If an ewe doesn’t get enough food when she is pregnant, the lamb will be born too small and the ewe might not have enough milk to feed it. Equally, if the ewe has too much food, the lambs might be too big and the ewe could struggle to give birth. We also vaccinate ewes a month before lambing, in order for the lambs to have passive immunity to common diseases.”


How do you ensure the health and well-being of both the ewes and lambs during lambing?

“We need to monitor the newborn lambs to make sure they’re fit and healthy, and that they’re getting enough milk from the mother, otherwise we may need to bottle feed the lambs.  

In the first few hours of birth it is important that the lamb receives colostrum from its mother. Colostrum is the first milk that the ewes produce when they give birth, which is high in nutrients, but most importantly, contains antibodies which protect the newborn lambs from diseases.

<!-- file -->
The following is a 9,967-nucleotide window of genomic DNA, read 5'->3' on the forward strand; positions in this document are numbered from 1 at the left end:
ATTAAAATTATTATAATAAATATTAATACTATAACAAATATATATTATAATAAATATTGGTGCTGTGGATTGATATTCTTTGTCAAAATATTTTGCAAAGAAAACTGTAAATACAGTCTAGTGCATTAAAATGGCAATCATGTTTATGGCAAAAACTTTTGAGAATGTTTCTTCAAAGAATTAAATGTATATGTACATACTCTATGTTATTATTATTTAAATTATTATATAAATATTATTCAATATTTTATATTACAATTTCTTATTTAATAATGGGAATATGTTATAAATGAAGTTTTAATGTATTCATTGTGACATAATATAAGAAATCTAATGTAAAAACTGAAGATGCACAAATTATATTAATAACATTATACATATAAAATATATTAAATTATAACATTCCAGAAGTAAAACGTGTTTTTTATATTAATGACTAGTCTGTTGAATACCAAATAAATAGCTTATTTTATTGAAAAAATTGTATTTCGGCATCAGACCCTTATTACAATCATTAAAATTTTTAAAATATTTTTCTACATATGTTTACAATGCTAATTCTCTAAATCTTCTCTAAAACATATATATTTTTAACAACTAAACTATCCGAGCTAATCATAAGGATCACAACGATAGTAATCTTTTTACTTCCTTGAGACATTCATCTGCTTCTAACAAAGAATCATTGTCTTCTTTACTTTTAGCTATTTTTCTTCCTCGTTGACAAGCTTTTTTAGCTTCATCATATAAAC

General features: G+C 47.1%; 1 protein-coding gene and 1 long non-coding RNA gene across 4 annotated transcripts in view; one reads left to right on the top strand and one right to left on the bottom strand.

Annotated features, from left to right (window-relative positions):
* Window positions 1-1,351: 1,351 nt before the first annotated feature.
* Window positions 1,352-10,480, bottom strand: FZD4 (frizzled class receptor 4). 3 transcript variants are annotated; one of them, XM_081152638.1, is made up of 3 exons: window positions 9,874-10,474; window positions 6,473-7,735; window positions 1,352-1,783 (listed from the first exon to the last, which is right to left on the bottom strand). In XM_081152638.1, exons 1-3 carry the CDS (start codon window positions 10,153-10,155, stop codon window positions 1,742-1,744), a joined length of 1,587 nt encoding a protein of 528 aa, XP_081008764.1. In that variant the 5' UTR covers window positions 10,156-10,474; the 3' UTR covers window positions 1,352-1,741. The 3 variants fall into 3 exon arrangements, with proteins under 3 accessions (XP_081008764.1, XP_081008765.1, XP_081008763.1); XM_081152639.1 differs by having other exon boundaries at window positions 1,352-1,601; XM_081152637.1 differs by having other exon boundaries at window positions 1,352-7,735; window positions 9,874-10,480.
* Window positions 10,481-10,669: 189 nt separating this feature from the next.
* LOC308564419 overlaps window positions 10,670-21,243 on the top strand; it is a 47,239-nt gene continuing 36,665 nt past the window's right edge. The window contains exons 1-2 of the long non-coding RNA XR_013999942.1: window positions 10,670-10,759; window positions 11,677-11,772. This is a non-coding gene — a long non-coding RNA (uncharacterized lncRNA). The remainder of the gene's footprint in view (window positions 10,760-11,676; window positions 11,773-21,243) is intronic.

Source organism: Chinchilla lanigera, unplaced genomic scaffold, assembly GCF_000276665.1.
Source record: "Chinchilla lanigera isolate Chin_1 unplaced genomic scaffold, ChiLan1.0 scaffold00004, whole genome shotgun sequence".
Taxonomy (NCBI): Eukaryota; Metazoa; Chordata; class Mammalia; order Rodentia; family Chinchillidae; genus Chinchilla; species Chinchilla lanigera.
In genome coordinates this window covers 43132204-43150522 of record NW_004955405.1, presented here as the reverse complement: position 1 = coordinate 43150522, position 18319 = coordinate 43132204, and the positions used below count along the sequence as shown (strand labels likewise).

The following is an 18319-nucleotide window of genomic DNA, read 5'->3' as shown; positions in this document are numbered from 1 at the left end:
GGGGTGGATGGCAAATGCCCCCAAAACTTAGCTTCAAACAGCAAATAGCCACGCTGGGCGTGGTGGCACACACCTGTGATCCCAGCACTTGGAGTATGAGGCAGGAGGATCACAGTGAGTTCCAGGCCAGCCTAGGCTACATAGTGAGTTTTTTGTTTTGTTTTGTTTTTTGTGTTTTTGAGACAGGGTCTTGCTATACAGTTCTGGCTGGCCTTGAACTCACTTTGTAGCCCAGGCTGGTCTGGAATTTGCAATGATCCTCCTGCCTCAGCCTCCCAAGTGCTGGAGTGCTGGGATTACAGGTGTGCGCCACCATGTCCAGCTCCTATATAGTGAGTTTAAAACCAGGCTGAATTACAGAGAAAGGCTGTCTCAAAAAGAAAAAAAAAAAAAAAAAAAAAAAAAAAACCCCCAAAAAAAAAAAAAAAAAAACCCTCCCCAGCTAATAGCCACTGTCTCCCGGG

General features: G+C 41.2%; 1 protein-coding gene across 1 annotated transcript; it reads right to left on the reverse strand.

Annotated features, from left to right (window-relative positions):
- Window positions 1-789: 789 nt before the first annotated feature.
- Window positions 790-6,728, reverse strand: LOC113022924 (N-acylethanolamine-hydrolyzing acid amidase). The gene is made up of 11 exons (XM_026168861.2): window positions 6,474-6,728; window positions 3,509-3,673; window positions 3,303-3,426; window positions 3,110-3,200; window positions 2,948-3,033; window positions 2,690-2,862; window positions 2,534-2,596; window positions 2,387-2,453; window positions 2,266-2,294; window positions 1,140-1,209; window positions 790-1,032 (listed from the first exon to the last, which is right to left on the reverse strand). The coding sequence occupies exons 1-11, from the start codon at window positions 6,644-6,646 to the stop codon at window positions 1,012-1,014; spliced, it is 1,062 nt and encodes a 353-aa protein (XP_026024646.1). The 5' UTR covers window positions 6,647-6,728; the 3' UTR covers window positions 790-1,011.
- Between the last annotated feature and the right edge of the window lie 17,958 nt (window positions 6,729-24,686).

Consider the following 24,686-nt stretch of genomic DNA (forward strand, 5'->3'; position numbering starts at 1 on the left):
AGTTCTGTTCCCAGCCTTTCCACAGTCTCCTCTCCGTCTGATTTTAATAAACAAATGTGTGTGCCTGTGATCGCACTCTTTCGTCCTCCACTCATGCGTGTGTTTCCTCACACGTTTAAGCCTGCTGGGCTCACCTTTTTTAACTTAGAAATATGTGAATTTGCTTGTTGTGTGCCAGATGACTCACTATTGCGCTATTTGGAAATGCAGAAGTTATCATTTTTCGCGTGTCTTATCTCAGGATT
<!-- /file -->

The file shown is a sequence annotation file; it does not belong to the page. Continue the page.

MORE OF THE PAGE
Lambs are born without any antibodies, and their ability to absorb antibodies rapidly declines after birth. A strong, healthy lamb, up and sucking within 15 minutes of birth has a 90–95% chance of still being alive 90 days later (Source) – that’s why it’s so important we regularly check on any new-born lambs!

After 2 days (weather dependent), we turn the ewes and lambs out into the field. We pair the lambs and ewes up by spraying corresponding numbers or letters on to the ewes and lambs, so we can recognise a lamb if we need to check on it again later, and so we’re able to match them back up to their mother if they end up separated in the field. We use numbers for singles and letters for twins so we know if it’s one or two lambs we’re looking for.”

Can you describe any memorable experiences you’ve had during last year or this year’s lambing season?

“We had a ewe with triplets early in the season but she only had enough milk to feed two, so we had to bottle feed the third.  Our Labrador, Nel, mothered the lamb – so we named him Nelson!”


What factors – for example weather – can impact lambing and how do you manage these challenges?